Pupils give top marks to King David campus

Skeleton staff: King David pupils and teachers making themselves at home on their first day in the new campus

Skeleton staff: King David pupils and teachers making themselves at home on their first day in the new campus

Pupils at Manchester King David Schools switched to their new £22 million state-of-the-art building this week - and liked what they saw.

As the three-storey campus opened its automatic doors on Tuesday, 650 students - just over half the schools' total - got their first glimpse of the 100,000 square foot property as part of a staged transfer from KD's dated former buildings. High school pupils were given a guided tour with accompanying maps to help navigate the maze of 70 rooms.

Sports facilities were an immediate eye-opener. Particularly pleased to see the spacious gym was sports captain Rachel Green, 18, who moved to KD from Bury Grammar at 13, sacrificing a promising netball career for a Jewish school education.

"I'd basically given up netball because King David wasn't able to train and enter leagues or matches," she said. "This is really good. We've never had facilities like this."

Teacher Jane Turner helps Samara Winston, 15, Georgia Fisher, 16, and Chaya Fligg, 15, get their bearings

Teacher Jane Turner helps Samara Winston, 15, Georgia Fisher, 16, and Chaya Fligg, 15, get their bearings

Charles Burns, 18, who moved from Manchester Grammar at 15, said the multi-use playing pitches would be a big selling point for prospective pupils.

Deputy head boy and cricket team captain Jake Woolfstein suggested that KD "could be a host to tennis or cricket matches with other schools, perhaps with Muslim or Christian schools. That could really help a cohesive society."

Adrian Cohen, who will be leaving to study architecture at Nottingham University, believed the long and minimalistic corridors would not alter the homely atmosphere referred to as the "KD bubble".

"It will be a different KD but we'll all adapt and will bring a little bit of the family feeling into the new building."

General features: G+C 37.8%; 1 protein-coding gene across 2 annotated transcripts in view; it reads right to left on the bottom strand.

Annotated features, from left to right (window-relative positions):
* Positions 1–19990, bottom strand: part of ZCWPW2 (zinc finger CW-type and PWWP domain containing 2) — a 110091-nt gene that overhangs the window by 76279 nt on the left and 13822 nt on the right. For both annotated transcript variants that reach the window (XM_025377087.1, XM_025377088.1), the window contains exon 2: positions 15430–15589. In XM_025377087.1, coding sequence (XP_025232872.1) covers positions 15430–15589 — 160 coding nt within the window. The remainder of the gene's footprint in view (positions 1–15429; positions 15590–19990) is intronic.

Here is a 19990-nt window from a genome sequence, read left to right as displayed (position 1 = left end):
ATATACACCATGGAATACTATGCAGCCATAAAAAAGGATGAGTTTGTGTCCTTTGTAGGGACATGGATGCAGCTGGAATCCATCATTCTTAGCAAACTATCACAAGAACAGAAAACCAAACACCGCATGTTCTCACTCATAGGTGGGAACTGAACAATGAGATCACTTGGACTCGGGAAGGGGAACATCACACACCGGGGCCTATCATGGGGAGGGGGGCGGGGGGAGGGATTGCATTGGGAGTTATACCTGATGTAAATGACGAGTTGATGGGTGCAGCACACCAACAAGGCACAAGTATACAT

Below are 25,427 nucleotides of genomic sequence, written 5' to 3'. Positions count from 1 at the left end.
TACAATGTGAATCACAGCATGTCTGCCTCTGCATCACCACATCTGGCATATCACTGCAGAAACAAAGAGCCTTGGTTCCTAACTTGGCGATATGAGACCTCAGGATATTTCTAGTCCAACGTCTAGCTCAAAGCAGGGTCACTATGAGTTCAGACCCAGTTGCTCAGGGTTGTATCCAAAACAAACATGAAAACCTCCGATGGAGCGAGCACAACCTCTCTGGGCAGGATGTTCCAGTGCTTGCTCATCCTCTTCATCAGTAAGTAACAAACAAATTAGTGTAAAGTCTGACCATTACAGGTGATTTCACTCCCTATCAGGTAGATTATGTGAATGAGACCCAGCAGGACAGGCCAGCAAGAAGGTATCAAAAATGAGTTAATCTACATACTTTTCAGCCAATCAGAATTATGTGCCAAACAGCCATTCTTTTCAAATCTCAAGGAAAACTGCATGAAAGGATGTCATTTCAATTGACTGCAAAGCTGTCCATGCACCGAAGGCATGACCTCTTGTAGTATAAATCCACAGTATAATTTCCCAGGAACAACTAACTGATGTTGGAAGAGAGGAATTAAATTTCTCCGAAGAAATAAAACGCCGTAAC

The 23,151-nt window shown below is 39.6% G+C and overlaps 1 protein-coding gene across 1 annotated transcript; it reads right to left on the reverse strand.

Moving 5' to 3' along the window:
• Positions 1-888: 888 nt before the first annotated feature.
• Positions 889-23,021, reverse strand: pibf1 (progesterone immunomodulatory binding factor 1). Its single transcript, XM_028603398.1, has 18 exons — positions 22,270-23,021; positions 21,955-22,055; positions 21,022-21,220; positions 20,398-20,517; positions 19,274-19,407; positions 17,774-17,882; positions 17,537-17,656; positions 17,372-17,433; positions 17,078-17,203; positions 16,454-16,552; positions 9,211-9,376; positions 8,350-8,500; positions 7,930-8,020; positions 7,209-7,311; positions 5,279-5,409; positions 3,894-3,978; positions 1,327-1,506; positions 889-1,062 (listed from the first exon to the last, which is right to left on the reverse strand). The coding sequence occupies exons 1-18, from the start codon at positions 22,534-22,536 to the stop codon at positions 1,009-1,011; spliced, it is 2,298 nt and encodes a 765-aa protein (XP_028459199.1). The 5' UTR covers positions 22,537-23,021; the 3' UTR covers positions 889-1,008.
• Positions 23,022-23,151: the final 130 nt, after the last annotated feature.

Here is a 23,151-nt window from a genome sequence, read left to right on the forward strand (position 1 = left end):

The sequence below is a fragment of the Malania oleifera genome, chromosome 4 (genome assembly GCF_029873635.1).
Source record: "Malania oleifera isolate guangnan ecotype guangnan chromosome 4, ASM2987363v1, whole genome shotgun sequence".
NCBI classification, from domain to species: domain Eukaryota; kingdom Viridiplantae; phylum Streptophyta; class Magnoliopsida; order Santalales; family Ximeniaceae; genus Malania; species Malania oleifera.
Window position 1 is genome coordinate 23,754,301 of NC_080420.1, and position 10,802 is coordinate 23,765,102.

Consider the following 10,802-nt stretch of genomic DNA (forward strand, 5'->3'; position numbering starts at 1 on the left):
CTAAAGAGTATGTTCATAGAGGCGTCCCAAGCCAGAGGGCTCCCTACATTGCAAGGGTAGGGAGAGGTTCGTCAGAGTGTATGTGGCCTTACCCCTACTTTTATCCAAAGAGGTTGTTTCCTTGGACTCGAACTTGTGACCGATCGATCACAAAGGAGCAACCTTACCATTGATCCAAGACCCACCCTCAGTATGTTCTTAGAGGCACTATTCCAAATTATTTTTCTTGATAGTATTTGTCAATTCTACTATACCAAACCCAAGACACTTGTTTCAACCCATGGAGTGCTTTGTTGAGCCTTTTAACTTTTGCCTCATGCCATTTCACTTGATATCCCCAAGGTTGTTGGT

But praise was less universal for the toilets, whose cubicles are partially visible from the corridors, a design borrowed from other schools with the intention of preventing bullying or pupils congregating.

Imogen Krell, 16, thought the more exposed toilets would discourage girlie chats, although her overall impression of the campus was favourable. "I think the new building will be a big draw. My brother chose to go to Manchester Grammar because of sports, but these facilities will bring more people in."

Sixth-former Serge Fagelman - who spent two hours travelling the three miles from his Whitefield home in the snow - was one dissenting voice, saying the campus lacked character. "It looks like a hospital. Clearly the new school is better, but the old King David was a lot cosier."

Some of nearly 80 pupils who take the bus from Leeds arrived two hours late because of the wintry weather. But first impressions were warming for Itai Yechezkel, 17, from Alwoodley, who thought the new KD would strengthen the argument for the proposed Jewish secondary school in Leeds.

"People would always prefer a Jewish school in Leeds. But if it doesn't happen, King David will encourage more kids to come to Manchester."

Parent and former KD pupil Elisabeth Huller said the building "would make a huge difference" to her five-year-old daughter Grace, who was most excited about the new playground.

Governors' chair Joshua Rowe praised Manchester City Council planners for giving KD the freedom to customise much of the standard government design. The overall effect was "ultra modern", with "superb buildings to match superb education".

The school still has to raise the £2 million it agreed to bring to the project and has launched an appeal.

Last updated: 10:11am, December 3 2010